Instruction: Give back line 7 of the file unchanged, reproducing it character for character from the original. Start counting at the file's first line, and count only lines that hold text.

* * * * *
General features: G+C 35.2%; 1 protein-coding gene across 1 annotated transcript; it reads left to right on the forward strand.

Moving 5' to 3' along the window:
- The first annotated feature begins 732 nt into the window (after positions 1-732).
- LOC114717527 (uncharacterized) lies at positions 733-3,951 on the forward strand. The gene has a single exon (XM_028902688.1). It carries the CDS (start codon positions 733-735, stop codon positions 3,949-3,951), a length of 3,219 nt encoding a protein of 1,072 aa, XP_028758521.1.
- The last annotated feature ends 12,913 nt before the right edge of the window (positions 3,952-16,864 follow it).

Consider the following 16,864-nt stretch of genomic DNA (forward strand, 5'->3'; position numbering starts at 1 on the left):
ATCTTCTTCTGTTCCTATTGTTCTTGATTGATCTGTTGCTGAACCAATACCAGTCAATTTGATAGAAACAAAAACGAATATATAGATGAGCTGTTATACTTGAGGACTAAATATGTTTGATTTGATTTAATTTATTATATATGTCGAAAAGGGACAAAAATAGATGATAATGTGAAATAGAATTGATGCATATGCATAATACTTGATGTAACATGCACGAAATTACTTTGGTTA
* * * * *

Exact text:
ATCTTCTTCTGTTCCTATTGTTCTTGATTGATCTGTTGCTGAACCAATACCAGTCAATTTGATAGAAACAAAAACGAATATATAGATGAGCTGTTATACTTGAGGACTAAATATGTTTGATTTGATTTAATTTATTATATATGTCGAAAAGGGACAAAAATAGATGATAATGTGAAATAGAATTGATGCATATGCATAATACTTGATGTAACATGCACGAAATTACTTTGGTTA